The weekend of Oct. 26 and 27 saw a bunch of hackers and geeks gather in three PingCAP offices in Beijing, Shanghai, and Guangzhou. They were summoned by TiDB Hackathon 2019 and the fun of hacking!
During the two days of hacking, we were amazed to see 37 awesome projects from 37 teams. Great new ideas sparkled in the TiDB universe, and it was hard to decide which team would win the trophy.
Our PingCAP customers will benefit from all this hacking because the theme of this year’s event was “Improve.” Some participants worked to improve TiDB’s performance, usability or functionality. Other hackers focused on improving the efficiency of TiDB Ecosystem tools.
We were glad to see the participants contribute their ideas not only from the perspective of database developers but also to put themselves in the shoes of users. Demos rocked, and the audience continued to “WOW” through each presentation.
So without further ado, here are the top 3 winners!
Top 3 winners
Project: Unified Thread Pool
Comment: There are following issues in TiKV could use some improvements:
- TiKV (TiDB’s storage engine) has too many thread pools. If you switch among threads too frequently, performance declines.
- Big queries impact small queries.
A successful solution would minimize the number of thread pools and also ensure that if a thread pool schedules big and small queries, the small queries perform well. In this project, our hackers created a self-adaptive unified thread pool in TiKV to process read requests. This approach greatly improved TiKV/TiDB’s performance, and, predictably reduced the impact of big queries on small queries. One of their team members, Yilin, was inspired by Multilevel feedback queue and took advantage of Rust
juliex crate to create their own thread pool. Along with his classmates, they came out with Thread Pool Protocol, and we’re amazed by the actual testing results: the performance of Sysbench
POINT SELECT is greatly improved by 60% while QPS remains stable!
This project won the praise of all the judges, and we are looking forward to the actual realization of this project.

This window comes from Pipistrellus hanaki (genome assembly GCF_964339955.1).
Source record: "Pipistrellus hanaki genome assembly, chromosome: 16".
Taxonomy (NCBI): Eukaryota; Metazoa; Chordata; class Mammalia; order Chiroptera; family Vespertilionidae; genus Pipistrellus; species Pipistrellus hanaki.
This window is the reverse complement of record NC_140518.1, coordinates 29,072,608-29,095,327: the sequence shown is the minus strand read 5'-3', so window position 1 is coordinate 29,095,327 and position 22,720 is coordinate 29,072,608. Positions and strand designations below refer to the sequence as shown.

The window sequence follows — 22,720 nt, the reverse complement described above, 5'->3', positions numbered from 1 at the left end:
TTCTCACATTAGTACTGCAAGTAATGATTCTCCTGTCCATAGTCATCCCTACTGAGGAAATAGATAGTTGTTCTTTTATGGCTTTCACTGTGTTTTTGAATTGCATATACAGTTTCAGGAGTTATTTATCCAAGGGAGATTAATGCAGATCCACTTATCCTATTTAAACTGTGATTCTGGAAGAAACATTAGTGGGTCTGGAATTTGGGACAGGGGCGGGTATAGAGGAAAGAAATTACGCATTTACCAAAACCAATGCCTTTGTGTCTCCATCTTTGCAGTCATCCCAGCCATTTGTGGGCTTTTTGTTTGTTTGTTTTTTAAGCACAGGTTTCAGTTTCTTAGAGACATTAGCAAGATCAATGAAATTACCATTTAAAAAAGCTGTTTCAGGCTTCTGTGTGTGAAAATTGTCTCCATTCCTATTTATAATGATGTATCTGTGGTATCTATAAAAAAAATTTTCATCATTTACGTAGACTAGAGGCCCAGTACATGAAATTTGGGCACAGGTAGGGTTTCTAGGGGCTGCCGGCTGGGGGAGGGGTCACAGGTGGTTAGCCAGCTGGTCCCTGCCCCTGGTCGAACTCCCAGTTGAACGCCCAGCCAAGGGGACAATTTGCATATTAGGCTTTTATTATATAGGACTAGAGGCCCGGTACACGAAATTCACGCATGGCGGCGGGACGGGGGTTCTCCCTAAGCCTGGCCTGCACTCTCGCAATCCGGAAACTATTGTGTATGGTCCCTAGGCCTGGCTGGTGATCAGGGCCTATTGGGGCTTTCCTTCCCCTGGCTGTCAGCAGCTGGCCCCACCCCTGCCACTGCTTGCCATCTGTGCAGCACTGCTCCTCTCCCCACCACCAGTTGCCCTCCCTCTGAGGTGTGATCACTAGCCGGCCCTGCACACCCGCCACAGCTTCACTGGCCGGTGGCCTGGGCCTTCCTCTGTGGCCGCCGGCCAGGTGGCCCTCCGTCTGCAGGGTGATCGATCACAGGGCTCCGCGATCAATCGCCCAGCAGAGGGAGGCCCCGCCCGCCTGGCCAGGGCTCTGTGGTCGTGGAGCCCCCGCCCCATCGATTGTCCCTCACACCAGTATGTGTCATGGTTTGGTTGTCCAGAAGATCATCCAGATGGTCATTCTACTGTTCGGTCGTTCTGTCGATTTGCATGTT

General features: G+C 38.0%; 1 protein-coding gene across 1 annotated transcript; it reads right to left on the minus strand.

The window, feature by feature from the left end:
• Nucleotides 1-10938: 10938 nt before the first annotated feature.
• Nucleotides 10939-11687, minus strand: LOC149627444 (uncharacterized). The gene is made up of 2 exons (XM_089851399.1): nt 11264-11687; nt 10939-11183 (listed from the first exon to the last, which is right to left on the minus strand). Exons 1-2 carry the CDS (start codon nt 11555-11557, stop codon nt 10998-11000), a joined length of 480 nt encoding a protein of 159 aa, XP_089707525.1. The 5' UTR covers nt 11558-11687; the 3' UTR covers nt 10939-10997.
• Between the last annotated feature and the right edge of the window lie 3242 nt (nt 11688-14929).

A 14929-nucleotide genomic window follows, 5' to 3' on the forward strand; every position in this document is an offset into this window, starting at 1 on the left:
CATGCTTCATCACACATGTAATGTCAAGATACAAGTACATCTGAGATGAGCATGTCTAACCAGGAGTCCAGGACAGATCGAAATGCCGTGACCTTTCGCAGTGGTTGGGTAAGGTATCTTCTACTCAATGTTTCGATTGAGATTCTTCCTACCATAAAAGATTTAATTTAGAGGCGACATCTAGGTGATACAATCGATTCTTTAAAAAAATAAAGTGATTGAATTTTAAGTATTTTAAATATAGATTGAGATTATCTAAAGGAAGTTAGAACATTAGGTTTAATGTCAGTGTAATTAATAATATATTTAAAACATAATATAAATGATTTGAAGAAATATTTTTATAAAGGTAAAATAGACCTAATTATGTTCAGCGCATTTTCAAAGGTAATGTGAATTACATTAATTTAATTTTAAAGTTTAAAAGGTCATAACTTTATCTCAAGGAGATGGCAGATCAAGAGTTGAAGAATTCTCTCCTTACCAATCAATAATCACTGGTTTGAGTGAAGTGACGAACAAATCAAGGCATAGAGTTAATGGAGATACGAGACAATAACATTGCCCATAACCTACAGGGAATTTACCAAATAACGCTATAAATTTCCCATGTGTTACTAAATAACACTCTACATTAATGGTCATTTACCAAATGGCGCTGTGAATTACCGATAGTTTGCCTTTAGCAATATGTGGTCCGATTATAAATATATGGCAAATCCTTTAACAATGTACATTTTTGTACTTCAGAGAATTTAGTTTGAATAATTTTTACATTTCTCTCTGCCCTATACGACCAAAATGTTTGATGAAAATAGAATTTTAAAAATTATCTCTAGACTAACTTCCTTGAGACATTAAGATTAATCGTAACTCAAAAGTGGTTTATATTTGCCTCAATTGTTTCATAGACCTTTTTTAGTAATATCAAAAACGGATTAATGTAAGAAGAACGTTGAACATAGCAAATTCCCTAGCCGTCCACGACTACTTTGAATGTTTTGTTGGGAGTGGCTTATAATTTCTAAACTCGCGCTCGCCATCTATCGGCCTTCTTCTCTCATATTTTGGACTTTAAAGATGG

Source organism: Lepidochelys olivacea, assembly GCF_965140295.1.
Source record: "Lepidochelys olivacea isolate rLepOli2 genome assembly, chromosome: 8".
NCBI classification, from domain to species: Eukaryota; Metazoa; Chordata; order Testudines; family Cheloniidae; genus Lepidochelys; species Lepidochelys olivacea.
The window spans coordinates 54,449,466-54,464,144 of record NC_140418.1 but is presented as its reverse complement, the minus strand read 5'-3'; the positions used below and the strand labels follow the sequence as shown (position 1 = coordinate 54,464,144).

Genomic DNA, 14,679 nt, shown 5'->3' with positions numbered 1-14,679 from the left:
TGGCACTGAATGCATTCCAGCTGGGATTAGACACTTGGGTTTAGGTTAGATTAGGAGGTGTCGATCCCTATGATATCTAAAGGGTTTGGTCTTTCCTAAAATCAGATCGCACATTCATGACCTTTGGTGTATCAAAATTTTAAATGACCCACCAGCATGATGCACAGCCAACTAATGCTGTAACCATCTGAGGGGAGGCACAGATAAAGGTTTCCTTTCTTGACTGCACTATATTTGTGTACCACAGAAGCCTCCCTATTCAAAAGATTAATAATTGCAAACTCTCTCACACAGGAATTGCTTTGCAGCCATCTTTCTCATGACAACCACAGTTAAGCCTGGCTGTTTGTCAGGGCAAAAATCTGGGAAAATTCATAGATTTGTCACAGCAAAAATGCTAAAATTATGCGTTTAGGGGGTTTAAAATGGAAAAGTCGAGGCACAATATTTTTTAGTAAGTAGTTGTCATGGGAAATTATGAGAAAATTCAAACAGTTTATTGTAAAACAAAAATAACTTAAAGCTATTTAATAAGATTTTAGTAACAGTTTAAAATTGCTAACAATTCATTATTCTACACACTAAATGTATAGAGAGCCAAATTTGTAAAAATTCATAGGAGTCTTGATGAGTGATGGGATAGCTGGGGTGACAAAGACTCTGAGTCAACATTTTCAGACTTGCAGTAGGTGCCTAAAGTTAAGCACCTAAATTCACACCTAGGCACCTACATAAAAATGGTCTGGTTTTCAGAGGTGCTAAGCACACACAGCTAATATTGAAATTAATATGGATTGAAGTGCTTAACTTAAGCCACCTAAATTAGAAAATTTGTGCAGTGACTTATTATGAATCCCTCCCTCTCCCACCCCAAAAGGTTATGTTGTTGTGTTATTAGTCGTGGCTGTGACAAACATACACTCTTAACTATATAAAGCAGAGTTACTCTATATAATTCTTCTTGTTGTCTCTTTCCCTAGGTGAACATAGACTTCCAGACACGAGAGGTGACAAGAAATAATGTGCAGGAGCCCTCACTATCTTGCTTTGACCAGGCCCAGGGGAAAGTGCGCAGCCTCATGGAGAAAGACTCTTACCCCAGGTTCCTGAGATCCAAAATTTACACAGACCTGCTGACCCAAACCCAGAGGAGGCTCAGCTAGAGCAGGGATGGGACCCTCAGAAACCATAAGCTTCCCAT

Slides are here!
Project: tidb-wasm: Run TiDB Inside Your Browser (and everywhere)
Comments: User experience matters. This project leverages WebAssembly (wasm) technology and lets users run TiDB in their browser. We’ve been interested in WebAssembly since it appeared, and this project inspires us to make a TiDB playground and embed it on our official website. So in the future, if you’re interested in learning more about TiDB (or even MySQL), you can get on your browser and get your hands dirty.
Slides are here!
GitHub link: https://github.com/lucklove/tidb-wasm
Project: Using Raft to mitigate TiDB Cross-DC latency
Comments: This promising project aims to mitigate the latency issue in cross datacenter (DC) replication (three DCs across two cities). The solution is implemented on the Raft layer.
Highlights of this project include the following:
raft sub-groupis introduced so that all nodes are classified into groups according to the location of the datacenter. In the remote city, there is a Follower Delegate node among the Followers. The Leader node only communicates with this Delegate node, which replicates the data to other Follower nodes in its cluster.
Follower Read: To improve the performance of cross-region Follower Read, the TiDB server concurrently dispatches the TimeStamp Oracle (TSO) requests to the Placement Driver (PD) server and the ReadIndex request to the Follower node and greatly reduces round-trip time. This project is so promising that we are very likely to merge it soon.
Slides are here!
Hack, Beer, Network
On Day 1, hackers from all over China gathered in TiDB “distributed” offices. The day kicked off with a warm welcome from Ed Huang, our Co-founder and CTO, who shared his own hackathon experience and offered some advice for hackathon newbies.
At 10:00 a.m, 2019 TiDB Hackathon officially launched! Happy Hacking, folks!
Hackathon is more than a coding competition. It’s a great opportunity for you to meet more like-minded friends in a free and cozy environment. And we definitely followed the hackathon tradition: pizza, beer, and swag!
To accelerate participants’ performance, we had mentors standing by field questions and provide inspiration. What a great way to share technical knowledge!
Stay tuned to this blog, because our winning teams are going to share more details of their excellent project. If you’re interested in one of the projects, you’re warmly welcomed to join in our open-source community. Slack channel is always open for you to contact our engineers. Want to contribute your ideas to the next Hackathon? Feel free to shoot a DM to our Twitter.
See you next year!
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